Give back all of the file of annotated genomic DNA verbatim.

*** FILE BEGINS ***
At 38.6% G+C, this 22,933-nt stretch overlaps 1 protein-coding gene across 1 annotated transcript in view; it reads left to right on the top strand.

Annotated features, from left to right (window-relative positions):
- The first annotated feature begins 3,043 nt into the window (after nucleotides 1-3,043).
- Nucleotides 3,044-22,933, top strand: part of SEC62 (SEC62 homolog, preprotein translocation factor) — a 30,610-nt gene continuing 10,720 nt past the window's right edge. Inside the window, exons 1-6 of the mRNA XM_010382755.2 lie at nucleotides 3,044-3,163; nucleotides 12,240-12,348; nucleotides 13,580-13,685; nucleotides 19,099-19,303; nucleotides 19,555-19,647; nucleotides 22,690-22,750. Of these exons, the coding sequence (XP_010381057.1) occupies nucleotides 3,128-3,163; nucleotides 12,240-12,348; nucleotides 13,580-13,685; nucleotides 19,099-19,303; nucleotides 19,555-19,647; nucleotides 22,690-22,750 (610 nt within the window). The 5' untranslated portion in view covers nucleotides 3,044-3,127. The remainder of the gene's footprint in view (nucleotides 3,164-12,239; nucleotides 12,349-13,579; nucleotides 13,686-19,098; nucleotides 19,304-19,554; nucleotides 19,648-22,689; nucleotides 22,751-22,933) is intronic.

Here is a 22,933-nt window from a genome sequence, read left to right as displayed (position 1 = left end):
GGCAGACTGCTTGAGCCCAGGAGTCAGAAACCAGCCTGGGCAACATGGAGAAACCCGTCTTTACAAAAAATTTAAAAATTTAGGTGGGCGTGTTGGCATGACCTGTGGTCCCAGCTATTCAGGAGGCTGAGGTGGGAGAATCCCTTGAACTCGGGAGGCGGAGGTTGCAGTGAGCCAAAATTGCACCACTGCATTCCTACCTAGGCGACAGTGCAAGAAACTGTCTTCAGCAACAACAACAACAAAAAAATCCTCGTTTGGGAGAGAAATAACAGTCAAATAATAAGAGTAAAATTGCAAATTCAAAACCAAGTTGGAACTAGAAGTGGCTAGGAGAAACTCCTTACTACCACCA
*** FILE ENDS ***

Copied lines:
At 38.6% G+C, this 22,933-nt stretch overlaps 1 protein-coding gene across 1 annotated transcript in view; it reads left to right on the top strand.

Annotated features, from left to right (window-relative positions):
- The first annotated feature begins 3,043 nt into the window (after nucleotides 1-3,043).
- Nucleotides 3,044-22,933, top strand: part of SEC62 (SEC62 homolog, preprotein translocation factor) — a 30,610-nt gene continuing 10,720 nt past the window's right edge. Inside the window, exons 1-6 of the mRNA XM_010382755.2 lie at nucleotides 3,044-3,163; nucleotides 12,240-12,348; nucleotides 13,580-13,685; nucleotides 19,099-19,303; nucleotides 19,555-19,647; nucleotides 22,690-22,750. Of these exons, the coding sequence (XP_010381057.1) occupies nucleotides 3,128-3,163; nucleotides 12,240-12,348; nucleotides 13,580-13,685; nucleotides 19,099-19,303; nucleotides 19,555-19,647; nucleotides 22,690-22,750 (610 nt within the window). The 5' untranslated portion in view covers nucleotides 3,044-3,127. The remainder of the gene's footprint in view (nucleotides 3,164-12,239; nucleotides 12,349-13,579; nucleotides 13,686-19,098; nucleotides 19,304-19,554; nucleotides 19,648-22,689; nucleotides 22,751-22,933) is intronic.

Here is a 22,933-nt window from a genome sequence, read left to right as displayed (position 1 = left end):
GGCAGACTGCTTGAGCCCAGGAGTCAGAAACCAGCCTGGGCAACATGGAGAAACCCGTCTTTACAAAAAATTTAAAAATTTAGGTGGGCGTGTTGGCATGACCTGTGGTCCCAGCTATTCAGGAGGCTGAGGTGGGAGAATCCCTTGAACTCGGGAGGCGGAGGTTGCAGTGAGCCAAAATTGCACCACTGCATTCCTACCTAGGCGACAGTGCAAGAAACTGTCTTCAGCAACAACAACAACAAAAAAATCCTCGTTTGGGAGAGAAATAACAGTCAAATAATAAGAGTAAAATTGCAAATTCAAAACCAAGTTGGAACTAGAAGTGGCTAGGAGAAACTCCTTACTACCACCA